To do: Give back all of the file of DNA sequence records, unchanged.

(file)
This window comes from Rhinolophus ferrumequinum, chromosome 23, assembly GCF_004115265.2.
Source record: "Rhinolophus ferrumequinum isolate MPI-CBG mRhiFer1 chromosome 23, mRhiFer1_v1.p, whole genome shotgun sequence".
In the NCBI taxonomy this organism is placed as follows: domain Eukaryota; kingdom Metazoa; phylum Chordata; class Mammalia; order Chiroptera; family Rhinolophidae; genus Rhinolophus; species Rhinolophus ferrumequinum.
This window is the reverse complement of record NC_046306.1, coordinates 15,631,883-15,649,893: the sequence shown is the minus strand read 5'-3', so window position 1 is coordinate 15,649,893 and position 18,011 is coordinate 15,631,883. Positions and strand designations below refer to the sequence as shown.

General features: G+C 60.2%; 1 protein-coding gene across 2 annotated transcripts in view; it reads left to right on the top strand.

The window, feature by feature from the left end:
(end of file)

This window comes from Rhinolophus ferrumequinum, chromosome 23, assembly GCF_004115265.2.
Source record: "Rhinolophus ferrumequinum isolate MPI-CBG mRhiFer1 chromosome 23, mRhiFer1_v1.p, whole genome shotgun sequence".
In the NCBI taxonomy this organism is placed as follows: domain Eukaryota; kingdom Metazoa; phylum Chordata; class Mammalia; order Chiroptera; family Rhinolophidae; genus Rhinolophus; species Rhinolophus ferrumequinum.
This window is the reverse complement of record NC_046306.1, coordinates 15,631,883-15,649,893: the sequence shown is the minus strand read 5'-3', so window position 1 is coordinate 15,649,893 and position 18,011 is coordinate 15,631,883. Positions and strand designations below refer to the sequence as shown.

General features: G+C 60.2%; 1 protein-coding gene across 2 annotated transcripts in view; it reads left to right on the top strand.

The window, feature by feature from the left end: